Iron Man, Iron Man
Does whatever an iron can.
Presses pants very fine
Keeps that crease right in line
Hey there, there goes the Iron Man!
Marvel comics writer-artist John Byrne's parody of the "Spider-man" song
"Iron Man" - the first superhero film to be produced by an off-shoot of the company creating the material (Rival DC Comics' out-put is produced by Warner Brothers, whose parent company also owns DC) manages to not fall into the Inescapable Doom-Trap that plagues so many comic-book adaptations--turgid respect for the material. It seems like so many of these films ("Spider-man," "Superman Returns," "Batman Begins," "Hulk," "Sin City") think they're creating "The Song of Bernadette," instead of adapting a comic-book whose target audience is somewhere between five years old and arrested development. Kids (and adults) enjoyed these highly-derivative adventures* because of their swash-buckling derring-do and "can-do" attitude, but so many of their filmed adaptations feel that they have to encased in welschmertz two inches thick (an unhappy consequence of the Marvel "soap-opera/romance comics" style of writing in the 60's), as if the makers were incapable of transferring the joy of the source, or were ashamed of the movies' origins. "Iron Man," though it has some elements of that, neatly skirts around the heavy moments with a happy combination of Robert Downey, jr.'s manic performance and Jon Favreau's taking advantage of Downey's quirky rhythms to make the thing breezy, fast-paced and fun, despite the amount of collateral damage inflicted on the surroundings and the people in front of them. There is just enough action here to give you a taste of the "When Titans Clash!" atmosphere of the Marvel paradigm, and for once, one of those fights convinced me that comic book action could be pulled off and made just as dynamic on the big-screen (Superman's saving of a damaged 747 in "Superman Returns" is another). Fortunately, the slug-fests never last too long so that it turns into a "Transformers"-style overkill sequence. The film-makers know when enough is enough, and make the most of it.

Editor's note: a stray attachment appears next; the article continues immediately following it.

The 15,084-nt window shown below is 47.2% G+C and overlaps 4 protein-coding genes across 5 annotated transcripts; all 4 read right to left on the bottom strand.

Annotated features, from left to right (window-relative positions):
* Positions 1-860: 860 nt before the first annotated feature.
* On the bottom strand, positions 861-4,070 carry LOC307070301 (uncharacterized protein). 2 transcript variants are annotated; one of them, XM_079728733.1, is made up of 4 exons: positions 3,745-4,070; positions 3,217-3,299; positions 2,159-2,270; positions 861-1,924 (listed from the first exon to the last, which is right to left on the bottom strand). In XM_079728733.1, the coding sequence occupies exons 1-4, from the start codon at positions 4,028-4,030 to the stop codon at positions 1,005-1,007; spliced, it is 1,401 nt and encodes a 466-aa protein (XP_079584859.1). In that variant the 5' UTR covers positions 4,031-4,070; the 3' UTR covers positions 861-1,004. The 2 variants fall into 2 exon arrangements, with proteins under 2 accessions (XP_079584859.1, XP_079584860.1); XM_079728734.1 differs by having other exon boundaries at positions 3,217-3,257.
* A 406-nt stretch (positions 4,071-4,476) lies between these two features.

How's the story? Well, it updates it to the present-day where munitions billionaire Anthony Stark (Downey) finds himself blown up by his own weaponry and is taken captive by a "terrorist cell" (The "Ten Rings"--which means they're twice as corrupt as the International Olympic Committee) living in the hills of Afghanistan, with only an electromagnet, engineered by his fellow captive Yensin, keeping the Stark shrapnel in his body from going to his heart (what there is of it). He is instructed to create a prototype of the "shoot-and-forget" Jericho missile that he was demonstrating to the military at the time of his capture. As the Ten Rings have a hefty supply of Stark munitions, he starts to cannibalize them for work on the missile. But, because the Kunar Province isn't really that far from Damascus, he has a change of heart (oh...heh) and creates, Macgyver-like, a suit of armor to use against his captors in a desperate escape attempt. If you haven't already suspended disbelief, the rest of the movie won't improve things. But let's just say, things get worse after they get better.